Yesterday, global marketing research company J.D. Power and Associates published the results of its 2013 Member Health Plan survey, which measures consumers’ satisfaction with their health insurance plans across the United States. According to the company’s press release on the survey results:
- Overall satisfaction has not changed much, decreasing very slightly from 702 out of 1,000 in 2012 to 701 in 2013.
- 59% of survey respondents had only one choice of health insurance plan when enrolling.
- 51% of respondents reported an increase in their premiums during the past year.
The survey noted a growing interest in enrolling in coverage through online health insurance exchanges, a key part of the 2010 health reform law. Overall, 43% of survey respondents were interested in using a state exchange, though that number varied widely between different groups of participants. Among people in the individual health insurance market, for example, 73% “probably” or “definitely” plan to shop for coverage via exchanges when they debut in October. Among people with employer-sponsored coverage, those working at small companies were most interested in exchanges (53%), followed by employees of medium-sized (48%) and large (43%) companies. According to an article by Dennis Domrzalski of Albuquerque Business First, people with more choices of employer-sponsored coverage were less interested in exchanges, with 50% of those with only one choice of plan expressing interest, compared with 36% of those with two or more choices.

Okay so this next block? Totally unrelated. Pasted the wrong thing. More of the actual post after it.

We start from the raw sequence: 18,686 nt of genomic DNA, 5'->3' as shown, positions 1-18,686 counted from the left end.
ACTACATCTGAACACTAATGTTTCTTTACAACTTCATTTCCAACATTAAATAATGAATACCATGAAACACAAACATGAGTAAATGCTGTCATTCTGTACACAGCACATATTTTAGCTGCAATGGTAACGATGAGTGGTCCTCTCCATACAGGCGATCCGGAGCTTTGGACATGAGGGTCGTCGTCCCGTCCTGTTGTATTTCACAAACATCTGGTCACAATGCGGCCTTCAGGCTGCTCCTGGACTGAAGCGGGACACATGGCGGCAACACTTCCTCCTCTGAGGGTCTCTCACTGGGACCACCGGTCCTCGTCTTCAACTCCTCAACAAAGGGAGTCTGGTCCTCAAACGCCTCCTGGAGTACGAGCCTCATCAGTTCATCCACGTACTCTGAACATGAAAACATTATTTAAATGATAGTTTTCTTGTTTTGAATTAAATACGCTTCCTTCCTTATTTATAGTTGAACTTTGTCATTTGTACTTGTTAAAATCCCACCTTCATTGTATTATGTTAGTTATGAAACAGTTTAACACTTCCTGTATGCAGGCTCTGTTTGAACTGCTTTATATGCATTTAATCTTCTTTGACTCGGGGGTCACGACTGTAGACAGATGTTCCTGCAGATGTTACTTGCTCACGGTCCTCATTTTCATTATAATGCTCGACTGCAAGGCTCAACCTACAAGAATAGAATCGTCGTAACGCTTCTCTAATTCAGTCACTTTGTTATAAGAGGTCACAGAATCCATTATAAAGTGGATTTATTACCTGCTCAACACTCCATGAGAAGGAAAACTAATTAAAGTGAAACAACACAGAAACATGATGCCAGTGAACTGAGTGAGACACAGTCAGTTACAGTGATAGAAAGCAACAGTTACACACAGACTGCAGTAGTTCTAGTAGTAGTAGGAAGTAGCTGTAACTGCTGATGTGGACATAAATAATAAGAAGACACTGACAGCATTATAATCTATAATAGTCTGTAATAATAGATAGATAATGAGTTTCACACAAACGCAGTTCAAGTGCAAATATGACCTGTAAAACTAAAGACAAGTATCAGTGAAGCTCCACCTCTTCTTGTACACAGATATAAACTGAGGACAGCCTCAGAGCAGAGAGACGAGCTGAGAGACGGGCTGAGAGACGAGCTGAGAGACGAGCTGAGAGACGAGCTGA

Interest in exchanges also varied among people with different types of coverage. Health insurance exchanges were more popular among consumers currently enrolled in a high-deductible health plan, of whom 59% reported interest in the new systems, than those in more traditional, low-deductible plans, of whom 45% were interested. This could be because high-deductible plan members, who are more immediately affected by the prices of treatment, are more aware of what their coverage buys them and more inclined to find ways to control their health expenses, the J.D. Power analysts explain.
The results were based on a survey of more than 33,000 members of 136 health plans in 17 regions across the United States.
Readers, do you plan to try out the health insurance exchanges later this year and in 2014? Why or why not?